© 2008 -- 2011 the Grandpa at The Word Mechanic. All rights reserved.

Tuesday, January 26, 2010

And I call myself an editor

After a meeting today for a project I'm working on, I received an email from the client saying that documents being used to create the health tool should be stored in SharePoint -- software that allows documents to be shared and creates a history so that we always know what the latest version is.

I wrote back an email saying among other things: "I’ll put stiff there as soon as I can."

That prompted the following reply from a doctor who is also working on the project:

just remember to bag your bodies before storing them 8-).

Guess I had that coming.

Friday, January 22, 2010

Another sign of the times

Saw this in the parking lot at a Cracker Barrel Restaurant:

Neighborly Reminder

Lock your car


remove your valuables.

In that order? Has anyone got a crowbar? Forget that. Has anyone got an editor?

Sunday, January 17, 2010

Wish I had a poem to share

But I don't. Not tonight. So instead I'll offer you some opening lines and let you do what you want with them. I only ask that you share the poem if you use them. But first, let me share some random thoughts about my day.

S and I started it at 6 this morning by going to the fitness center in Gaylord's Opryland Resort and Convention Center in Nashville. After a 40 minute workout (despite a painful Achilles tendon), we swam for 20 minutes in the indoor pool. Then because it was raining and cold outside, we spent about 20 minutes in the outdoor jacuzzi. I've felt warm and proud all day.

In regard to the Achilles tendon problem: That bum Achilles has been at my heels all day. S thought it was a little bit over the top, but I figure anytime I can get 3 puns in a single breath, I'm doing OK.

We were planning to go to the Frist Visual Arts Center in downtown Nashville and then maybe have dinner someplace like The Wild Horse Saloon and hit some of the clubs along Broadway before coming back to Opryland. If you've never done it, it feels a little like New Orleans, albeit on a much smaller scale. But there is one way Nashville tops the Bourbon Street experience.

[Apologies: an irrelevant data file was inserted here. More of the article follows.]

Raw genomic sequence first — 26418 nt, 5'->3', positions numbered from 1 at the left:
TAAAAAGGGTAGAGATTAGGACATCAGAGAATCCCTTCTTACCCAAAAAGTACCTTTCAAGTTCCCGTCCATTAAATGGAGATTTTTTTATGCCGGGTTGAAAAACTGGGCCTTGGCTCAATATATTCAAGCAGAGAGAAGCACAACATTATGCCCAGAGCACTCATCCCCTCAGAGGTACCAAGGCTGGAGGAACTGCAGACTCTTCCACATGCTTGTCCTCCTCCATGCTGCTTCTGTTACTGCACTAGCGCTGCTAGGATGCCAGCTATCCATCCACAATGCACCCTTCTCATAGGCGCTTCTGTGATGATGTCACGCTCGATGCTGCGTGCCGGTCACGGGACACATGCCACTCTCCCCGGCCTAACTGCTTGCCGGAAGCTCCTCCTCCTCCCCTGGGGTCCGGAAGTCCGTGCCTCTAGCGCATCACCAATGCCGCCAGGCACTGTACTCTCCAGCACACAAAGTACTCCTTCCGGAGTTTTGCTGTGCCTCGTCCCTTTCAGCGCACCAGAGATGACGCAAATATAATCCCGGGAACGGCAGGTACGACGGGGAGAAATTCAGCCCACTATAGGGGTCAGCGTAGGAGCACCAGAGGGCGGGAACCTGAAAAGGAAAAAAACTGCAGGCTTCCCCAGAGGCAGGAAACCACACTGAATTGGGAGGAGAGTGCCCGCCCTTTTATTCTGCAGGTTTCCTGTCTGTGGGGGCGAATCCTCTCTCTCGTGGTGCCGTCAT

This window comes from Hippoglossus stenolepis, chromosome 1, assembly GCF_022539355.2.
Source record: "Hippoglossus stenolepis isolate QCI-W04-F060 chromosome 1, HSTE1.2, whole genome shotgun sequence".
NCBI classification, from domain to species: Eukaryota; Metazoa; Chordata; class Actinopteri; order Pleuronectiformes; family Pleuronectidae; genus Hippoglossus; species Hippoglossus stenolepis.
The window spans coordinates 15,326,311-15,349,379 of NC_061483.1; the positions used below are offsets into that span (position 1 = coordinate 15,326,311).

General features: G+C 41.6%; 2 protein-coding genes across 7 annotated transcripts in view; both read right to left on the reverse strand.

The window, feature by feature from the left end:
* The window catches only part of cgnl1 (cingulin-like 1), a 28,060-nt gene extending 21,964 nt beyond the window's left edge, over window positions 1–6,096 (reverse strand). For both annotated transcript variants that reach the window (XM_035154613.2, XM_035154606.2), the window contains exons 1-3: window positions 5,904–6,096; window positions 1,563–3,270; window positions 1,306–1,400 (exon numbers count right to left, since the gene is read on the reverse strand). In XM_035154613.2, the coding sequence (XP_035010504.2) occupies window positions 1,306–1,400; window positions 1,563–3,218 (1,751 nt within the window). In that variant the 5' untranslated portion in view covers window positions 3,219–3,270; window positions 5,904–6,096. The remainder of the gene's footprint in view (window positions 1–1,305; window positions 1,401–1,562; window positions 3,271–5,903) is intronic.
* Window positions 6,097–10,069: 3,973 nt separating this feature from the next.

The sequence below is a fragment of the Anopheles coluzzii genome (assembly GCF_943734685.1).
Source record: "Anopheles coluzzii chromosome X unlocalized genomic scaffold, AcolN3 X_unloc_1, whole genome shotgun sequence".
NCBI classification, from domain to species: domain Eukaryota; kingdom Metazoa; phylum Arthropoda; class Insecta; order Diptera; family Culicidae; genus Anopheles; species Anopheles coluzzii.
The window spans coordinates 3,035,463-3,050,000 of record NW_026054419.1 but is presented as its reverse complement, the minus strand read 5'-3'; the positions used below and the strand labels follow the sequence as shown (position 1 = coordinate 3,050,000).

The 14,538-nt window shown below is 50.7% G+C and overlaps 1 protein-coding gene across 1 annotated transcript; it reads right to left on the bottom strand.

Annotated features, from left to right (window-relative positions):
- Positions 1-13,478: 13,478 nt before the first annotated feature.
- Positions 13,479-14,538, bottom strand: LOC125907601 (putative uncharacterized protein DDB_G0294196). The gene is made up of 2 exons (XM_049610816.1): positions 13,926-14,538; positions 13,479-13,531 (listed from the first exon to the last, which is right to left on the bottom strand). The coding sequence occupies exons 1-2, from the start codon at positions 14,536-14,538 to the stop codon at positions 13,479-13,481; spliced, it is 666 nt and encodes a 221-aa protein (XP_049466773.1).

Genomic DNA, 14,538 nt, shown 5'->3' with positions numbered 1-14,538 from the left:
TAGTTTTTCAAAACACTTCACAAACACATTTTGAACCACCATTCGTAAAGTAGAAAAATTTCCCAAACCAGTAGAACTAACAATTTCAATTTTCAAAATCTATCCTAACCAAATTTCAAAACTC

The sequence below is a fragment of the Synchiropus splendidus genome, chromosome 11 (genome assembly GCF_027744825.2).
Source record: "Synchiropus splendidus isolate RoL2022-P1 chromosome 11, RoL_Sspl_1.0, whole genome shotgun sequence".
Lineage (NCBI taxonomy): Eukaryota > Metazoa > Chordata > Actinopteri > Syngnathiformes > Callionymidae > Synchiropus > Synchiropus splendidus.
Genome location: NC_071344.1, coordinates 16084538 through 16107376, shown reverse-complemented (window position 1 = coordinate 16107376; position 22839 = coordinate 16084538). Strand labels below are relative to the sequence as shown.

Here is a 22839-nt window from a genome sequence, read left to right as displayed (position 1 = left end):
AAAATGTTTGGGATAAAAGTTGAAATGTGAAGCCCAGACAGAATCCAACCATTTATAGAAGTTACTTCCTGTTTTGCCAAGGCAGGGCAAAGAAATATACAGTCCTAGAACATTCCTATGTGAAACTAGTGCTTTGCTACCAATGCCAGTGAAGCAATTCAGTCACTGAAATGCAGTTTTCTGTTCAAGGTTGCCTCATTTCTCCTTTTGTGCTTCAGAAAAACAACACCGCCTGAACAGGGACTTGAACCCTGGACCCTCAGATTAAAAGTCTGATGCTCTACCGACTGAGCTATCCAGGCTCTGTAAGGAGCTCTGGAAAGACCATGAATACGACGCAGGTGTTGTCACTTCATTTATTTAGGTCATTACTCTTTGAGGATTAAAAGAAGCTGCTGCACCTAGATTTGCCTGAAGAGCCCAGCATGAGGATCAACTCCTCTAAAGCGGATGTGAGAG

Nashville is the Music City. (It's home to the Country Music Hall of Fame and to the Bluebird Cafe, which is a songwriter's Mecca.) And because it's the Music City, it's packed with country star wannabes, many of whom are really quite talented, but most of whom can only dream of getting a contract. But that doesn't deter them.

The clubs along Broadway and Second Avenue, let groups come in to play without pay -- they play for tips. And here is what makes it better in that one way from New Orleans. Because they're not paying the band, the clubs don't care if you walk in off the street and listen for free. There's no cover and no minimum drink requirement -- not even one. You can just walk in and listen. And there are enough good musicians and singers to make it worth your while.

The problem today was that because of my injured Achilles, I wasn't sure I wanted to stay downtown tonight and then try to make my way back to the hotel through streets I didn't know using a GPS that sometimes decides it just doesn't like me and wants me to get lost. I could tell S wasn't happy about my suggesting we start back while it was still light. It is, after all, our anniversary weekend.

But we got to the Frist early, and since it wasn't open yet, we decided to go to the other end of Broadway for lunch at the Wild Horse Saloon. Then as we walked back past the clubs on Broadway it was clear -- at 1:30 in the afternoon -- the street was coming alive. So we started going in and listening and moving on to the next club on our way back to the museum. The highlight came at Tootsies at the corner of Broadway and 5th Ave.